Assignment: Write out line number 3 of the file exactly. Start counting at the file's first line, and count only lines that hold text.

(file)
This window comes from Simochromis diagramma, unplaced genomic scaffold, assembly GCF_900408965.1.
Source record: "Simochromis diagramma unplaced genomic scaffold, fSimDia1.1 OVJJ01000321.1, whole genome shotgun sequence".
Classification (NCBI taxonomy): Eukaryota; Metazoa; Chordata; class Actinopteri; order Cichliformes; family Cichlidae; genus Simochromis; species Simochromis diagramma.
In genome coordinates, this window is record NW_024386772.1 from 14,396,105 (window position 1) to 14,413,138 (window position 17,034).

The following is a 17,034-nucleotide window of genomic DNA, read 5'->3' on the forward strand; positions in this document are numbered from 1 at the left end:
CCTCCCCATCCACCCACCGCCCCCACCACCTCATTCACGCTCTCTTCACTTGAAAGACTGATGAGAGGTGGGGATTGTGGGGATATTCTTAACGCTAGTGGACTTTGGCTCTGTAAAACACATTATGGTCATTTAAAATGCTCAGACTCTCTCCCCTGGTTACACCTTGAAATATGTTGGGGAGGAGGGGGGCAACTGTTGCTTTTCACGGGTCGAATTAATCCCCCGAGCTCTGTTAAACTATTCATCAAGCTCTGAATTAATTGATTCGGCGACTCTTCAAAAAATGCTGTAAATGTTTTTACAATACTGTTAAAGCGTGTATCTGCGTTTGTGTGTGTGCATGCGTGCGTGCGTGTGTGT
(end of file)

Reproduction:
Classification (NCBI taxonomy): Eukaryota; Metazoa; Chordata; class Actinopteri; order Cichliformes; family Cichlidae; genus Simochromis; species Simochromis diagramma.